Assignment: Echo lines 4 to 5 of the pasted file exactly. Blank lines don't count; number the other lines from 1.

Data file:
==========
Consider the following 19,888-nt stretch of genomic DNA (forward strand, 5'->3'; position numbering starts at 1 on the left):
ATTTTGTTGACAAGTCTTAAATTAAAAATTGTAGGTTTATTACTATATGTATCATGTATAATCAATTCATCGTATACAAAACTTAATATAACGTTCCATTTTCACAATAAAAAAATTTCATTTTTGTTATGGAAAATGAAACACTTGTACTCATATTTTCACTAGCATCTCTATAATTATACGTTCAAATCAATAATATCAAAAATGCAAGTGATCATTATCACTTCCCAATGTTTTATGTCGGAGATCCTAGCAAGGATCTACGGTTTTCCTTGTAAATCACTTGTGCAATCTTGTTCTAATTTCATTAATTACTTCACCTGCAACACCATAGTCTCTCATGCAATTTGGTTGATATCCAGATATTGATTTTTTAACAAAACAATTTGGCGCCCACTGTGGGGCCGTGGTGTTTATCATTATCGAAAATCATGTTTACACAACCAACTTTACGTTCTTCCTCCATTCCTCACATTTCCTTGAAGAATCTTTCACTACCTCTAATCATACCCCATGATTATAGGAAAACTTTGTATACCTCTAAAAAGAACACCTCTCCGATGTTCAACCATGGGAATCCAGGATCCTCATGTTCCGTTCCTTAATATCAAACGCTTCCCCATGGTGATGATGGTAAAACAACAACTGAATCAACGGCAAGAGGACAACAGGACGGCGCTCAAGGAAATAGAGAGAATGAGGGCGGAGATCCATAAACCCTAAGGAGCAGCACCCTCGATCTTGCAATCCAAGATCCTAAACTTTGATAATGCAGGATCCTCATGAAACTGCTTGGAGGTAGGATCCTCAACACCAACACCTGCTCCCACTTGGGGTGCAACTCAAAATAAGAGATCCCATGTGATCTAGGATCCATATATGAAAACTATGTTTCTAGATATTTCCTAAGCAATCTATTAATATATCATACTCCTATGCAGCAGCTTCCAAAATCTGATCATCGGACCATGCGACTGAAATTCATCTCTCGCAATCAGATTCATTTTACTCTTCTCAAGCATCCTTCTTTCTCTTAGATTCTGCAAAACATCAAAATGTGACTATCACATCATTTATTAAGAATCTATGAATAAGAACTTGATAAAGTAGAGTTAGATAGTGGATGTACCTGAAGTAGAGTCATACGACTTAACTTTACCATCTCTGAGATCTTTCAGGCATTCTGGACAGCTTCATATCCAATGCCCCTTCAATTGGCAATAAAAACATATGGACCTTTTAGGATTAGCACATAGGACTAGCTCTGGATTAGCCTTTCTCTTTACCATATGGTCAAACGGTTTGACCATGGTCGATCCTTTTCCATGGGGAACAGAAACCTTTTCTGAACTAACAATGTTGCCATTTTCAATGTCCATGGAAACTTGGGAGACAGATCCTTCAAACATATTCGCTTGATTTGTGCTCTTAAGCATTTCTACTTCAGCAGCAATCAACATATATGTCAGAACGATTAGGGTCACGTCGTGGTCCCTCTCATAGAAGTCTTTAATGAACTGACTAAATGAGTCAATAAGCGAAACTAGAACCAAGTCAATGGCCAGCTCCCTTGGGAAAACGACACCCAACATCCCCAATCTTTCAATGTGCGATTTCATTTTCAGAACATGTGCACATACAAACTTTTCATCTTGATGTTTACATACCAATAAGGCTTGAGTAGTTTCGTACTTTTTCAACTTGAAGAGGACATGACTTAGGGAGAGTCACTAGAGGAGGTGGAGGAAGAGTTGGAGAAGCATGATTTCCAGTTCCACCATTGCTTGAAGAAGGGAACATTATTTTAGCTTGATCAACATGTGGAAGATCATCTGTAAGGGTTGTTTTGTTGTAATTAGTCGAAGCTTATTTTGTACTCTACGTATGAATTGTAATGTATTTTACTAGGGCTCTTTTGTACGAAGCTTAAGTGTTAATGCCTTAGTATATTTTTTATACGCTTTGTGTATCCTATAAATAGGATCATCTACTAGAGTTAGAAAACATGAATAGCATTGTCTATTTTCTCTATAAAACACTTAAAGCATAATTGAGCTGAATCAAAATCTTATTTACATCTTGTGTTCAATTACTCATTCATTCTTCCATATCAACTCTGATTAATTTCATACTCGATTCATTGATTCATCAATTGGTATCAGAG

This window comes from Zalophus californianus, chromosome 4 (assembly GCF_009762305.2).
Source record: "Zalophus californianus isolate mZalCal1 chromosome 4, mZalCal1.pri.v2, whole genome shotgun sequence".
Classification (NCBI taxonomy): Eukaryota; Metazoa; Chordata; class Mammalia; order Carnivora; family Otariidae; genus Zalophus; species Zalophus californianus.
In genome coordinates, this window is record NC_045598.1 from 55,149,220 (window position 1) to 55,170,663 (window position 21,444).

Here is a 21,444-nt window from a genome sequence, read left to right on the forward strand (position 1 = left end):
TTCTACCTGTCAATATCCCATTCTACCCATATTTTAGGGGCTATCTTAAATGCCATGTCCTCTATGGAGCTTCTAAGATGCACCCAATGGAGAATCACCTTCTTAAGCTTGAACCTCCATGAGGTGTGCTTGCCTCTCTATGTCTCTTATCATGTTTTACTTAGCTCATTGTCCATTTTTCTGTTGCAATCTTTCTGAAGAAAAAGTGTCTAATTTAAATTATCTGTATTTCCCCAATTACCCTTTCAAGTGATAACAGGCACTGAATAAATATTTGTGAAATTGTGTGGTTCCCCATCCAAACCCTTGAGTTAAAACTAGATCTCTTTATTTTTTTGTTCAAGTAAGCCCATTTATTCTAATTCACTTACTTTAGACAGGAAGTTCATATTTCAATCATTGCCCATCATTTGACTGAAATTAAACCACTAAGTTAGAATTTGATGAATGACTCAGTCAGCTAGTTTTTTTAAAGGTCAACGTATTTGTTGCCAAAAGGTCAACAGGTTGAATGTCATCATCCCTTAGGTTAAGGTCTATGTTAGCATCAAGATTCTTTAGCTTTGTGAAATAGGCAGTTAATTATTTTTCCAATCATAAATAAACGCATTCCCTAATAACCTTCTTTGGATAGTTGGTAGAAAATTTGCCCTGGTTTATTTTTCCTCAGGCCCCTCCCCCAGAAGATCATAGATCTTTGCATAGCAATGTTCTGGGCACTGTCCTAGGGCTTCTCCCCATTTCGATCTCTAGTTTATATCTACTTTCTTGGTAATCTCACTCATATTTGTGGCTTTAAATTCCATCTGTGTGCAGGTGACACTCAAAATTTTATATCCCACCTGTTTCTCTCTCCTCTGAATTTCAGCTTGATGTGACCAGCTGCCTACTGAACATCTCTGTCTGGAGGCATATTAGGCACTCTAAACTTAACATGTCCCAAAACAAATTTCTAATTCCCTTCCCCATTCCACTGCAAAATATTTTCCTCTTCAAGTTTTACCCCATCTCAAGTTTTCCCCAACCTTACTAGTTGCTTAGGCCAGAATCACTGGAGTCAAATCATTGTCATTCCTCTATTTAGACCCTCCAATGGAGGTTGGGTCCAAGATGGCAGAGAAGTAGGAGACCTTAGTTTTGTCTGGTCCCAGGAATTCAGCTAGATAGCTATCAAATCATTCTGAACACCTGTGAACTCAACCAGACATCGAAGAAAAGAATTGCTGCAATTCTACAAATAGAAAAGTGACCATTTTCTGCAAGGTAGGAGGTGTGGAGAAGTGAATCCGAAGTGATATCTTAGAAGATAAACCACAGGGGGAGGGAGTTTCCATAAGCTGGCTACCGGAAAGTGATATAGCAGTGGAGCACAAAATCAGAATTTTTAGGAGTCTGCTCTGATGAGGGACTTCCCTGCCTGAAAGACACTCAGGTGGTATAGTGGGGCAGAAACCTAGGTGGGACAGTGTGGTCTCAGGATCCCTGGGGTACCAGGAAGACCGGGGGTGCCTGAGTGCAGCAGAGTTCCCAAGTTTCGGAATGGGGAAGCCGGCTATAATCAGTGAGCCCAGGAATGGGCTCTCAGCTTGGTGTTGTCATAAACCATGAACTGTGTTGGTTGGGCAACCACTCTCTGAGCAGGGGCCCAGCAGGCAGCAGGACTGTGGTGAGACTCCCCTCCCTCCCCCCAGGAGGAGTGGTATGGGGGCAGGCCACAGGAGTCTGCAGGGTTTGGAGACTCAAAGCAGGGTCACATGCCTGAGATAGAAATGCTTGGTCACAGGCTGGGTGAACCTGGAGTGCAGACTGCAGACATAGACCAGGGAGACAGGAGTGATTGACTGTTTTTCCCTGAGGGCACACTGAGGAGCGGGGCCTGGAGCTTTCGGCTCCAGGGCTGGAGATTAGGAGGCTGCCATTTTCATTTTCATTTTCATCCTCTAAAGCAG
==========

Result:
Source record: "Zalophus californianus isolate mZalCal1 chromosome 4, mZalCal1.pri.v2, whole genome shotgun sequence".
Classification (NCBI taxonomy): Eukaryota; Metazoa; Chordata; class Mammalia; order Carnivora; family Otariidae; genus Zalophus; species Zalophus californianus.